Writing with critical thinking

One of the problems that students often have is how to include "critical thinking" into their exam essays. It is often clear that students know the strategies - that is, writing MAGEC about research (Methodological considerations, alternative arguments, gender considerations, ethical considerations, cultural considerations) - but they don't know how to write about them in their argument. Weaving those arguments into their essays is an essential part of writing a top level essay.

One strategy to help students is to repeatedly remind them to use the words "because" and "that is" to "complete the sentence." In other words, they shouldn't just write that a study is not cross-culturallly valid, but they should then write "because...." and explain why this is not the case - for example, because the sample was made up exclusively of white British males from an individualistic society.

In order to help students practice using "because" and "that is," here is a simple worksheet. Suggested answers are provided..

1. Loftus’s study lacks ecological validity.

Loftus's study lacks ecological validity - that is, what she observed under controlled conditions may not be predictive of what happens in a natural environment. OR Loftus's study lacks ecological validity because when you watch a film of a car crash you experience different emotions than you would if you were actually at the scene of a real car crash; emotions may play a part in how memories are formed.

2. Bouchard et al’s study of intelligence may lack construct validity.

Bouchard et al's study of intelligence may lack construct validity because the definition of intelligence which they have used may not be accepted by everyone as a valid way of defining and measuring intelligence.

3. Bandura’s Bashing Bobo study may be considered unethical.

Bandura's study may be considered unethical because it could not be determined whether any aggressive behaviour that the children might learn would be reversible in the future.

4. The Bouchard study may have problems with contamination.

Bouchard's study may have problems with contamination because of its fame and the fact that twins which then join the sample may base their statements on what they have heard that other twins have said.

5. Many memory studies suffer from maturation.

Many memory studies suffer from maturation because as participants repeatedly take a similar type of memory test, they will develop/learn skills to improve their performance over time.

6. Meany’s study of the role of stress on memory may not be generalizable.

Meany's study of the role of stress on memory may not be generalizable because it was performed on animals, and it is not clear whether they process stress in the same way that we do; however, there does seem to be evidence of hippocampal cell loss in people who self-identify as highly stressed.

7. Studies of relationships often suffer from demand characteristics.

Studies of relationships often suffer from demand characteristics - that is, the participants will say what they think the researcher wants to hear, or what they feel is socially acceptable.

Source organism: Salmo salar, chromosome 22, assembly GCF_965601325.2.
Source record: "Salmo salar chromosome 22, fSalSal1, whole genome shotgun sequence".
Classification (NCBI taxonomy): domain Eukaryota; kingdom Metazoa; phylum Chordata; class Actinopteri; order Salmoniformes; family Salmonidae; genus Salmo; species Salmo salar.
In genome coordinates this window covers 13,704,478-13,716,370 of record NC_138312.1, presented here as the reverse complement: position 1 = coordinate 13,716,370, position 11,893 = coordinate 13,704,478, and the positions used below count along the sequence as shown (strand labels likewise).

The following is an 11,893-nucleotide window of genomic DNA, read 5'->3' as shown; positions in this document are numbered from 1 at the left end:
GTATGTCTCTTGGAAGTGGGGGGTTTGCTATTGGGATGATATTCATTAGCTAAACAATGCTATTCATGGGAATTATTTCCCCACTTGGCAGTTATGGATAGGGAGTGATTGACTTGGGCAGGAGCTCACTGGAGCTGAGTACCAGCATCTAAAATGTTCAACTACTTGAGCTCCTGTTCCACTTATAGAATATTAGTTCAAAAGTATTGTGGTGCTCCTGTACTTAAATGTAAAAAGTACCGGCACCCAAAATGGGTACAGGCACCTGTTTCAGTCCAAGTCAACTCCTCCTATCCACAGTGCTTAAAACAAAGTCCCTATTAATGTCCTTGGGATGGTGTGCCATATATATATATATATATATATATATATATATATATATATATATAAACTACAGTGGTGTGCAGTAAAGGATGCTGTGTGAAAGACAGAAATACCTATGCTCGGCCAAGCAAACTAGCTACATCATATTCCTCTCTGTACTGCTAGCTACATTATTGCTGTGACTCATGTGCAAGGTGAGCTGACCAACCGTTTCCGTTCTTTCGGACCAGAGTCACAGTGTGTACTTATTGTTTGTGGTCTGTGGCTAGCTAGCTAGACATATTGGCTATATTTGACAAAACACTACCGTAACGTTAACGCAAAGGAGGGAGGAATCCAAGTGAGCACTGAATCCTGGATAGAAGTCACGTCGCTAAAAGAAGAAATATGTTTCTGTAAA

8. The Loftus study has sampling bias.

The Loftus study has sampling bias because the sample was made up of American university students - this may not reflect the traits of a larger population.

9. The Bouchard study suffers from the equal environment fallacy.

The Bouchard study suffers from the equal environment fallacy - that is, it is based on the assumption that because twins were raised together, they shared the same environment. There are several reasons why this may not be true; for example, a parent preferred one twin over the other, they were in different classes in school, or they have different peer groups based on extracurricular interests.

10. Many studies on the effect of television violence on children suffer from bidirectional ambiguity.

Many studies on the effect of television violence on children suffer from bidirectional ambiguity - that is, it is not possible to know whether violent children watch more violent television, or whether violent children makes children violent.

11. Schachter & Singer made use of a placebo.

Schachter & Singer made use of a placebo - that is, they gave a fake treatment to one group in order to make sure that it was not just the fact that the group was receiving a treatment that led to the change in their behaviour.

12. Case studies often use method triangulation.

Case studies often use method triangulation - that is, more than one research method is used (interview, observation, experiments, etc) in order to guarantee that it was not because of the choice of research method that the results were obtained.

13. Scarr & Weinberg (1977) contradict the findings of the Minnesota Twin Study.

Scarr & Weinberg seem to contradict the findings of the Minnesota Twin Study in that they found that the environment played a highly significant role in the determination of IQ, rather than biological factors.

14. Wahlstein (1997) supports the findings of Scarr & Weinberg (1977).

Wahlstein supports the findings of Scarr & Weinberg because in both cases children's IQ increased by changing their environment.

15. The problem with many health studies of stress is that they are retrospective.

The problem with many health studies of stress is that they are retrospective - that is, we do not know the health of the individual before the stressful life situations, only after. They are also based primarily on self-reporting which can lead to problems due to reconstructive memory.

Critical Thinking Worksheet

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